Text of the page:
The Witches Hammer

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For the 15th century Grimoire about witches, see Malleus Maleficarum.
The Witches Hammer
The Witches Hammer film poster.jpg
film poster
Directed by James Eaves
Produced by Steve Barnes
James Eaves
Laura Tennant
Written by James Eaves
Starring Stephanie Beacham
Claudia Coulter
Music by Mark Conrad Chambers
Cinematography John Raggett
Edited by James Eaves
Production
company
Amber Pictures
Distributed by WonderPhil Productions
Blackhorse Ent.
Epix Media
Release dates
December 22, 2006
Running time
91 minutes
Country United Kingdom
Language English

The Witches Hammer is a 2006 low budget English action/horror film written and directed by James Eaves, produced by British production company Amber Pictures, and starring Stephanie Beacham and Claudia Coulter with George Anton as an antagonistic vampire.[1][2][3][4]

Plot[edit]

After Rebecca (Claudia Coulter) is attacked in the streets, she is awakened by agents from "Project 571". She wants to return to her husband and son, but the agents inform her that she cannot because they have "altered" her to be a genetically modified vampire. Coercing her by promising that she might see her family again, they train her into a highly skilled assassin.

Returning from an assignment and discovering that everyone at Project 571 has been slaughtered, Rebecca is rescued by a warlock named Edward (Jonathan Sidgwick) and taken to Madeline (Stephanie Beacham), the witch who heads "Project 572". She is told that they need her expertise to retrieve "The Witches Hammer", a spellbook written by the Russian witch Katanya. The book is required to kill the vampire Hugo Renoir (Tom Dover), whose only vulnerability is one of its spells. As Rebecca and Edward begin their quest, they are set upon by both rival vampires and Hugo's minions, each whom wish the book for themselves.

Release[edit]

First screened at Cannes on May 22, 2006, the film had its theatrical debut in Japan on December 22, 2006, and its DVD premiere on March 7, 2007, in the UK. The film received a nomination for "Best Feature Film" at the 2008 Swansea Film Festival.[5][6]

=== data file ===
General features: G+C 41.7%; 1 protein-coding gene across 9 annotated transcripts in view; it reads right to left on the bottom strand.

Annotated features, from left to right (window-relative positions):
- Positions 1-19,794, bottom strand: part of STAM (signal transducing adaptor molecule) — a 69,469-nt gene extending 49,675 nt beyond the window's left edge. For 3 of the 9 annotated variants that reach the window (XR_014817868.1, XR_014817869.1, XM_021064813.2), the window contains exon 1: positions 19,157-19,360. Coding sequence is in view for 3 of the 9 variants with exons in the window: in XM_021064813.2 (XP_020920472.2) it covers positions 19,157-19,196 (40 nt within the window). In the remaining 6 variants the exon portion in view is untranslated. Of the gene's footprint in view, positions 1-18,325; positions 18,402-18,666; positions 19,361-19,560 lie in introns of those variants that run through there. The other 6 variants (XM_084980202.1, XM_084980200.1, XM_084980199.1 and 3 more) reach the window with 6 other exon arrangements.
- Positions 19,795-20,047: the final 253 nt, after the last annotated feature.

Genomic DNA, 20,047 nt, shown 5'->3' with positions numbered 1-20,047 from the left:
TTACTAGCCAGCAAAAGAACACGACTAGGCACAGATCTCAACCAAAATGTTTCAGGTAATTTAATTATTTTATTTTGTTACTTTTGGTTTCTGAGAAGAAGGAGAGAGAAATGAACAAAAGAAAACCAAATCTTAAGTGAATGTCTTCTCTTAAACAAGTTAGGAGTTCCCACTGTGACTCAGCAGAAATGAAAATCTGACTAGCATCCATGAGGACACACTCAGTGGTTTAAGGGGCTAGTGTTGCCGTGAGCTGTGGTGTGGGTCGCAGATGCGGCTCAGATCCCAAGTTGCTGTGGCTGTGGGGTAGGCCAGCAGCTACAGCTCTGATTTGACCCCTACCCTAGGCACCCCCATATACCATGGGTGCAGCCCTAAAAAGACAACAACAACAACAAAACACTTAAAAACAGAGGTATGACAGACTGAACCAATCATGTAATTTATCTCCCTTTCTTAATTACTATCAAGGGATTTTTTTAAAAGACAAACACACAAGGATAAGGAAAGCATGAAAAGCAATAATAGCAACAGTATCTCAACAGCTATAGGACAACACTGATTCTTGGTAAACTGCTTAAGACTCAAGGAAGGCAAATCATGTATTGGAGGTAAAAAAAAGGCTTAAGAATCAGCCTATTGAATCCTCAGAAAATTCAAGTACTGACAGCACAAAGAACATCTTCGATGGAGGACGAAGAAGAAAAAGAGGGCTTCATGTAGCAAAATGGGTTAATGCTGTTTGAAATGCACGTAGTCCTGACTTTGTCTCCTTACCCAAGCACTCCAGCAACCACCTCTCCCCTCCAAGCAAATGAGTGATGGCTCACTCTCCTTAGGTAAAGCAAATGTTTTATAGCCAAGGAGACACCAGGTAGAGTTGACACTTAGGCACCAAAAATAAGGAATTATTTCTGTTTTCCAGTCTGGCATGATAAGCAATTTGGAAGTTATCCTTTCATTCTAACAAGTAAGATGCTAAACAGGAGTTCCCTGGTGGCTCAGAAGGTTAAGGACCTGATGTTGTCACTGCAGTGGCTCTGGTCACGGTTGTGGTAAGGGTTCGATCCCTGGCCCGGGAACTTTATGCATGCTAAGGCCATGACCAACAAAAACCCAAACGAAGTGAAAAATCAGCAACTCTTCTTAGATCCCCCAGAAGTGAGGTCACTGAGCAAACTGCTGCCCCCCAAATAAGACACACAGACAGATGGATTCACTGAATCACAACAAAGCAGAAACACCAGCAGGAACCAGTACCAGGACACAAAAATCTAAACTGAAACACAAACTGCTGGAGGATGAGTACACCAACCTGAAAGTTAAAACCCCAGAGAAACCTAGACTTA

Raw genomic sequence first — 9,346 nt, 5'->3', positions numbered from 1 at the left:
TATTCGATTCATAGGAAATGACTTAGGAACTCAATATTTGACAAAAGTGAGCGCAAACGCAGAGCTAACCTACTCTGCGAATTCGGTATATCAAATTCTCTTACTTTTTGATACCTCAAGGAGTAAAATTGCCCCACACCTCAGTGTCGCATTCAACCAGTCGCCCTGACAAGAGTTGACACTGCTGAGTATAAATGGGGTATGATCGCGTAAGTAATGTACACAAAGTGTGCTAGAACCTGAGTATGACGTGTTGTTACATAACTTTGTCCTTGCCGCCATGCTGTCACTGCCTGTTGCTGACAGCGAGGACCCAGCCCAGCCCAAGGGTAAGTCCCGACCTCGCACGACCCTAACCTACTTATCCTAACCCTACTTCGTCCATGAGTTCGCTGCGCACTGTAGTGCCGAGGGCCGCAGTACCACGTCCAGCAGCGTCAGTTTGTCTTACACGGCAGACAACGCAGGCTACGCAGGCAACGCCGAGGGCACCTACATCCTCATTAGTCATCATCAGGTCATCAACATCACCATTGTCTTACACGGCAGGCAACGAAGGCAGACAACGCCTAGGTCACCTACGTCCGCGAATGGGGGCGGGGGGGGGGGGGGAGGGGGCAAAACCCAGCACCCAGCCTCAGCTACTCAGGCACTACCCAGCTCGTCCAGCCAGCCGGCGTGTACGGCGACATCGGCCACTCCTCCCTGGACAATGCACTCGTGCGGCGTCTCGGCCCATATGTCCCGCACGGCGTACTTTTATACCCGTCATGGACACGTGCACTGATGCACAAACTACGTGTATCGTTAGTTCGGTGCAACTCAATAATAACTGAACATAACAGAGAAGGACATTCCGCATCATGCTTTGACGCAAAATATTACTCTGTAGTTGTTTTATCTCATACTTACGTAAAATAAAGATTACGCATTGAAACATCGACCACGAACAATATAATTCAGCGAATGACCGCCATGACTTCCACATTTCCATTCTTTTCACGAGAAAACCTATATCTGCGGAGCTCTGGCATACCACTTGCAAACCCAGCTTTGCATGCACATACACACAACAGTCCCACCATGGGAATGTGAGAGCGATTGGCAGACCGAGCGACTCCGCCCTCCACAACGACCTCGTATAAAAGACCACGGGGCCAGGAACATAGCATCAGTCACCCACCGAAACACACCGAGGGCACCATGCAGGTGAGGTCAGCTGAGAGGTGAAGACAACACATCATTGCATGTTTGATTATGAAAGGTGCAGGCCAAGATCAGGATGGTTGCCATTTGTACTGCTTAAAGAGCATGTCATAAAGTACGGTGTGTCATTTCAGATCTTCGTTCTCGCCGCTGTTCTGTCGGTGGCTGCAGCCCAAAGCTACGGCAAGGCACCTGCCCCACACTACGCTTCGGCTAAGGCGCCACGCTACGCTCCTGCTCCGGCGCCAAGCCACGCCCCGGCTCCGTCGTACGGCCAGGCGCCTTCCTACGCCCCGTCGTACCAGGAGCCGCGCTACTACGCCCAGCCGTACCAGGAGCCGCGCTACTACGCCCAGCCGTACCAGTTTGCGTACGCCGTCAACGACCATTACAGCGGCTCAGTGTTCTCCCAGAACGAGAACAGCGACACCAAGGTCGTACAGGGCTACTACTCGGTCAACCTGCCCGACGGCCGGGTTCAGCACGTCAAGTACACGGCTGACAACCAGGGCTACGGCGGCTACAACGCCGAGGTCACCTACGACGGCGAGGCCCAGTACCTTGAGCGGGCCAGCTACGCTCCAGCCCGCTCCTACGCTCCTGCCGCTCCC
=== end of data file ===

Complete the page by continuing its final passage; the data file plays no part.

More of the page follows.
Reception[edit]

Don Sumner of Best Horror Movies wrote that one can see the "influences of several other popular movies in the way the film’s story progresses and how the scenes are shot", making note of influences from Blade, where the protagonist is skilled in martial arts and, Underworld where vampires and werewolves have an eternal malice toward each other. He summarized by writing "The story is great and engrossing, the characters are interesting and the acting is very good – especially the ice-queen performance of Stephanie Beacham".[7] Moria Science Fiction, Horror and Fantasy Film Review most enjoyed the way writer/director Eaves crafted a "back mythology" and appreciated that the background of the supporting characters was treated with depth and imagination. Noting that the action scenes felt like they were "boiler-plated in as set-pieces at regular intervals", they felt that they were "convincingly done and come with a stylish, well-choreographed kick".[4] Andrew Mackenzie of Beyond Hollywood wrote that The Witches Hammer "exists only as an example of the terrible things that happen when filmmakers are heavily influenced by Hollywood."[8] Rees Savidis of JoBlo.com rated the film 1.5/4 stars and called it amateurish and muddled.[9] David Johnson of DVD Verdict called it "an achingly abysmal exercise in vampire action-horror".[10]

Cast[edit]

  • George Anton as Vampire
  • Stephanie Beacham as Madeline
  • Claudia Coulter as Rebecca
  • Tom Dover as Hugo
  • Jonathan Sidgwick as Edward
  • Tina Barnes as Edward's Wife
  • Sam Smith as Masked Man
  • Jason Tompkins as Oscar
  • Miguel Ruz as Victor Ferdinand
  • Magda Rodriguez as Kitanya
  • Harold Gasnier as Le Cardinale
  • Sally Reeve as Charlotte Apone
  • Tom Dover as Hugo Renoir

References[edit]

  1. ^ "The Witches Hammer". britfilms.com. British Films Catalogue. Retrieved 2009-04-29. 
  2. ^ "Interesting couple of flicks from Amber Pictures". thehollywoodnews.com. The Hollywood News. June 28, 2005. Retrieved 2009-04-29. [dead link]
  3. ^ "James Eaves' The Witches Hammer". twitchfilm.net. Twitch Film. May 7, 2006. Retrieved 2009-04-29. 
  4. ^ a b "review: The Witches Hammer". moria.co.nz. Moria Science Fiction, Horror and Fantasy Film Review'. Retrieved 2009-04-29. 
  5. ^ "films nominated in various categories for a 'Tinny Award' for the Swansea life Film Festival 2008.". swanseafilmfestival.com. April 2008. Retrieved 2009-04-29. [dead link]
  6. ^ "Award Nominees - Swansea Film Festival 2008". filmshed.com. Filmshed. April 30, 2008. Retrieved 2009-04-29. 
  7. ^ Sumner, Don (February 15, 2007). "The Witches Hammer is an Independent Horror Film From the UK with an Excellent Story". best-horror-movies.com. Best Horror Movies. Retrieved 2009-04-29. 
  8. ^ Mackenzie, Andrew (February 6, 2007). "The Witches Hammer (2006) Movie Review". BeyondHollywood.com. Retrieved November 23, 2013. 
  9. ^ Savidis, Rees. "THE WITCHES HAMMER (R2)". JoBlo.com. Retrieved November 23, 2013. 
  10. ^ Johnson, David (November 25, 2009). "The Witches Hammer". DVD Verdict. Retrieved November 23, 2013. 

External links[edit]